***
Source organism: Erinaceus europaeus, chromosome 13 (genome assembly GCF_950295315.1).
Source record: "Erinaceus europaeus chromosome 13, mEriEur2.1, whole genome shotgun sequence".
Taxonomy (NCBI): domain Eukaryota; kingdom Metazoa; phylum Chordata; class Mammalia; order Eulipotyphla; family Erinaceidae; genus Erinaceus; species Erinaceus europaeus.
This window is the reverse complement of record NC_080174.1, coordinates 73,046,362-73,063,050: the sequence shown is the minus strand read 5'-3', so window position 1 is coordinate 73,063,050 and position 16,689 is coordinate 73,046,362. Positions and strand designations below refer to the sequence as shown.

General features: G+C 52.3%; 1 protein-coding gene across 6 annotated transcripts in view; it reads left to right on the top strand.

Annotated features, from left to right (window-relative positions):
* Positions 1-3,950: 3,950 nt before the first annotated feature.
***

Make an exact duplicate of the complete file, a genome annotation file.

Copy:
Source organism: Erinaceus europaeus, chromosome 13 (genome assembly GCF_950295315.1).
Source record: "Erinaceus europaeus chromosome 13, mEriEur2.1, whole genome shotgun sequence".
Taxonomy (NCBI): domain Eukaryota; kingdom Metazoa; phylum Chordata; class Mammalia; order Eulipotyphla; family Erinaceidae; genus Erinaceus; species Erinaceus europaeus.
This window is the reverse complement of record NC_080174.1, coordinates 73,046,362-73,063,050: the sequence shown is the minus strand read 5'-3', so window position 1 is coordinate 73,063,050 and position 16,689 is coordinate 73,046,362. Positions and strand designations below refer to the sequence as shown.

General features: G+C 52.3%; 1 protein-coding gene across 6 annotated transcripts in view; it reads left to right on the top strand.

Annotated features, from left to right (window-relative positions):
* Positions 1-3,950: 3,950 nt before the first annotated feature.